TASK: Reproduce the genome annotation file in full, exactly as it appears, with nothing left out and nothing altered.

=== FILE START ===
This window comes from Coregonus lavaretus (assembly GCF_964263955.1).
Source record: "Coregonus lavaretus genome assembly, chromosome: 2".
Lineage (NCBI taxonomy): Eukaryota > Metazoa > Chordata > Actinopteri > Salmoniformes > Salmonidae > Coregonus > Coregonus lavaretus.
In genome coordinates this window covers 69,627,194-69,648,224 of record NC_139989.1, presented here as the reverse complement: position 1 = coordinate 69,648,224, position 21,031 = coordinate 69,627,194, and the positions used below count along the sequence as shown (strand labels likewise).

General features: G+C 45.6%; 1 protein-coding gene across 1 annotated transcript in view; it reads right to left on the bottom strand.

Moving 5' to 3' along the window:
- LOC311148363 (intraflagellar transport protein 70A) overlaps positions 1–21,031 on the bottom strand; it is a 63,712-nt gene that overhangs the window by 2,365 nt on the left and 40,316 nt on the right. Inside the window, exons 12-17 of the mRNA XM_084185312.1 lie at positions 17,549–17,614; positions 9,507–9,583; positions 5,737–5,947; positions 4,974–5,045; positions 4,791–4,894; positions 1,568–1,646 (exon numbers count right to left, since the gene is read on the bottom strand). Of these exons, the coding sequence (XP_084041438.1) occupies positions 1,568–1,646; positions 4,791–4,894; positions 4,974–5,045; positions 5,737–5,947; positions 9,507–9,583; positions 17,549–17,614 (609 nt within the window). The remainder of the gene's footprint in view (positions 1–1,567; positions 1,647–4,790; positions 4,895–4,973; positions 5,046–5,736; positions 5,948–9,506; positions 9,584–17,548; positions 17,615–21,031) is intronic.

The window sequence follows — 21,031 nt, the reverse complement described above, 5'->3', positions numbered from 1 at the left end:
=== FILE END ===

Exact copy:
This window comes from Coregonus lavaretus (assembly GCF_964263955.1).
Source record: "Coregonus lavaretus genome assembly, chromosome: 2".
Lineage (NCBI taxonomy): Eukaryota > Metazoa > Chordata > Actinopteri > Salmoniformes > Salmonidae > Coregonus > Coregonus lavaretus.
In genome coordinates this window covers 69,627,194-69,648,224 of record NC_139989.1, presented here as the reverse complement: position 1 = coordinate 69,648,224, position 21,031 = coordinate 69,627,194, and the positions used below count along the sequence as shown (strand labels likewise).

General features: G+C 45.6%; 1 protein-coding gene across 1 annotated transcript in view; it reads right to left on the bottom strand.

Moving 5' to 3' along the window:
- LOC311148363 (intraflagellar transport protein 70A) overlaps positions 1–21,031 on the bottom strand; it is a 63,712-nt gene that overhangs the window by 2,365 nt on the left and 40,316 nt on the right. Inside the window, exons 12-17 of the mRNA XM_084185312.1 lie at positions 17,549–17,614; positions 9,507–9,583; positions 5,737–5,947; positions 4,974–5,045; positions 4,791–4,894; positions 1,568–1,646 (exon numbers count right to left, since the gene is read on the bottom strand). Of these exons, the coding sequence (XP_084041438.1) occupies positions 1,568–1,646; positions 4,791–4,894; positions 4,974–5,045; positions 5,737–5,947; positions 9,507–9,583; positions 17,549–17,614 (609 nt within the window). The remainder of the gene's footprint in view (positions 1–1,567; positions 1,647–4,790; positions 4,895–4,973; positions 5,046–5,736; positions 5,948–9,506; positions 9,584–17,548; positions 17,615–21,031) is intronic.

The window sequence follows — 21,031 nt, the reverse complement described above, 5'->3', positions numbered from 1 at the left end: